Take This Oath to Communicate Change More Effectively

Woman's Hand Stack of Bibles Isolated BackgroundPhysicians take the Hippocratic Oath before they can practice medicine. Lawyers take a professional oath after they pass the bar. And people elected to all sorts of positions take an oath of office.

Considering how important the leader’s role is in communicating change effectively, and how poorly many leaders do it, I am proposing an oath, or more directly, a series of pledges to help all of us as leaders do the right things when communicating about change.

Change is all around us, and as leaders we must become effective communicators of it. Why? Because we have been asked to lead, which includes helping implement change. And because when we communicate it effectively, we are fulfilling part of the reason we get a paycheck.

Beyond the responsibility to the organization, we have a responsibility to those we lead too. When we communicate change effectively, we are making life and work easier for the members of our team. Change can be hard – and even harder when it is being thrust on you and you don’t understanding it.

So while we might not have a sacred trust related to people’s health or upholding the Constitution, as a leader we do carry an important burden and responsibility when it comes to communicating change effectively.

Here is my proposed 6 part Pledge for all of us as leaders, to remind us of the responsibility we have to help make change happen successfully.

I solemnly pledge to start communicating early. Too many leaders want to wait to have all of the information before discussing a change. While those intentions might be good, while you are waiting, people are wondering, and guessing and gossiping about what is coming. When I communicate early I reduce anxiety and raise clarity – even if I don’t have all the information yet.

I solemnly pledge to ask more questions. Too many leaders try to anticipate the questions people will have and prepare answers. Rather, I will ask people what their questions are and what their concerns are, because I can’t possibly know everything they are thinking, and it changes the dynamic when I ask more than talk.

I solemnly pledge to create conversation, not (more) PowerPoint slides. It really is about a conversation, and if I want to influence and move people to see the change as a positive thing, the best way to do that is through true conversation, not a slicker set of slides.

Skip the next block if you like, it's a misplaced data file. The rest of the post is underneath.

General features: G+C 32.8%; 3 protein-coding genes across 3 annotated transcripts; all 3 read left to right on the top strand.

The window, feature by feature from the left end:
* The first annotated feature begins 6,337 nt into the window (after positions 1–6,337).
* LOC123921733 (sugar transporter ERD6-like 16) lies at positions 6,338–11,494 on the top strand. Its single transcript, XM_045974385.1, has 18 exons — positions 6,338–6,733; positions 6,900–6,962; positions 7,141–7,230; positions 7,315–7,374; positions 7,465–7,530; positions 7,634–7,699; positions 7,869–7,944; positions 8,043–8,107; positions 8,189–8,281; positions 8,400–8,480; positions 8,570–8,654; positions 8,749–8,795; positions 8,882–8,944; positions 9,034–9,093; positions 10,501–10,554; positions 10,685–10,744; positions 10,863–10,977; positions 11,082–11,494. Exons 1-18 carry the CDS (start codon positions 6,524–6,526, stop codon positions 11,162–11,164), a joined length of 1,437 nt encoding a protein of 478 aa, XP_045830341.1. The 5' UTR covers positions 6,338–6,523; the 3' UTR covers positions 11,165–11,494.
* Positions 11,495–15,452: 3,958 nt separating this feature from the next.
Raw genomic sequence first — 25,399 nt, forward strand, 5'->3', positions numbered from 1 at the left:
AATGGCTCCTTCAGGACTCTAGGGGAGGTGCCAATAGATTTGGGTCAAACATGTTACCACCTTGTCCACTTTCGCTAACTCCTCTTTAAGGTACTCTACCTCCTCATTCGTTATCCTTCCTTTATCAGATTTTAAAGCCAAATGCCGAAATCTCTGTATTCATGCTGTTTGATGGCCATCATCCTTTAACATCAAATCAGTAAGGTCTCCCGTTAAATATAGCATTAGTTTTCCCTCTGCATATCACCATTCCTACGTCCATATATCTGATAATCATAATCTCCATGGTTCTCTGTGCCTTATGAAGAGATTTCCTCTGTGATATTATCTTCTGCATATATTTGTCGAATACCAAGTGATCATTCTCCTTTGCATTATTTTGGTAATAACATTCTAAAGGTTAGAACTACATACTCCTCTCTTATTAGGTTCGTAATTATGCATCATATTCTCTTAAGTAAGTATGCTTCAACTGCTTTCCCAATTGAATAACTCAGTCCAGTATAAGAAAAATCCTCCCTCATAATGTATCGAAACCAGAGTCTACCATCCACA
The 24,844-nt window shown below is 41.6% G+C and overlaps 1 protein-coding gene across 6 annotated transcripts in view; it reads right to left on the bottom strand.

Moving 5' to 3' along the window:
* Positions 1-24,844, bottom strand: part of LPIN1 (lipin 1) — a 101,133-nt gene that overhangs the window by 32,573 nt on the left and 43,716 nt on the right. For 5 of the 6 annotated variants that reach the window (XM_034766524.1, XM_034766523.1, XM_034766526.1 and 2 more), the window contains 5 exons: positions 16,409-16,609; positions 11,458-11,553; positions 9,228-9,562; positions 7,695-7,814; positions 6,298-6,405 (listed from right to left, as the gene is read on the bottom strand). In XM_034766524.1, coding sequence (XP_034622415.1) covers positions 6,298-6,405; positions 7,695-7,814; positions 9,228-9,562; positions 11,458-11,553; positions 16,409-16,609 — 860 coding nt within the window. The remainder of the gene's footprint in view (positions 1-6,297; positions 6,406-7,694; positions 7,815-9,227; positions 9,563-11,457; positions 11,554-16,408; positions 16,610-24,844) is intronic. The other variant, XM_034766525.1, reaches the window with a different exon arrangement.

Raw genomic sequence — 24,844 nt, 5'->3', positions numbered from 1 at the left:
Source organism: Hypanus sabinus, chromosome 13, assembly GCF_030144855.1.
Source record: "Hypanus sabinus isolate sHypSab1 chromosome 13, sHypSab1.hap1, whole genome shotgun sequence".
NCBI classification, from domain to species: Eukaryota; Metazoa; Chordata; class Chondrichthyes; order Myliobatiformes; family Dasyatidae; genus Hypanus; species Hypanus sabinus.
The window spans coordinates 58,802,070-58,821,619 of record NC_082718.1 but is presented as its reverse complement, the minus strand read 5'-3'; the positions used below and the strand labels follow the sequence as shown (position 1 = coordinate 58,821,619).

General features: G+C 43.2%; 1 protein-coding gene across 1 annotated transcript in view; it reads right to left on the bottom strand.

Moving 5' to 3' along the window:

I solemnly pledge to acknowledge and understand resistance. Resistance is naturally occurring, and isn’t necessarily bad. In fact, resistance represents energy and someone willing to stand up for something they care about. When I remember that resistance is energy, I know the best way to deal with it is to let it be heard. Sometimes people will have a valid concern. Sometimes they just want to be heard. In any event, resistance isn’t to be squelched, it is to be acknowledged and understood, even if it isn’t agreed with.

I solemnly pledge to be patient. Most changes of any sort take some amount of time for us to accept. As leaders we have often been privy to or thinking about a change far longer than those we lead. Because of this, I can’t expect others to jump on my change bandwagon immediately. I must give them time to think through, learn about and come to see what I see. Most often that will happen if we are a little less pushy and a lot more patient.

I solemnly pledge to communicate regularly. Communicating a change isn’t a flu shot, it is more like a bath. We get a flu shot once a year, but (hopefully) we take baths far more often. As a communicating leader I realize I must continue to communicate the messages and perspectives, and continue to give others the chance to engage in the conversation too.

As a leader, I encourage you to consider these pledges carefully. And if you care to join me, you will be making a commitment to communicate more effectively, and lead with greater influence.

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Comments

  1. says

    Kevin, thank you much for your articles and posts on Leadership Learning, which are just a class apart. My salutations to you for producing brilliant masterpieces. I treasure these and feel intellectually enriched and professionally stimulated. Warm regards and best wishes to you :

    Vikas.
    **********************************************
    Vikas Saxena,
    CEO : Professional Expertise Group;
    vksaxena@professionalexpertisegroup.com;
    http://www.professionalexpertisegroup.com ;

  2. says

    Great pledge, Kevin! I appreciate how brain-friendly it is, too. The neuroscience research I’ve been studying and applying supports all six of these points. If you ever care to add a seventh point, it could be: I solemnly swear to personalize my communication and interactions with individuals as much as possible. Because each of us is unique, customized communication is more powerful and effective than mass communication.

    Thanks!
    Liz

    • says

      Liz – That is a fine addition – I am sure there could be many others (I realized that when we published it). For now, I’ll say that customized communication falls under the conversation oath. Fair enough?

      Thanks for your comment!

      Kevin :)

  3. Jose A Duran says

    Hello Mr. Eikenberry, those are excellent pledges that I hope every single leader on my team complete. I’m totally grateful for the opportunity to increase my knowledge’s and please keep working on those awesome articles. Great success!!!

    Jose Duran

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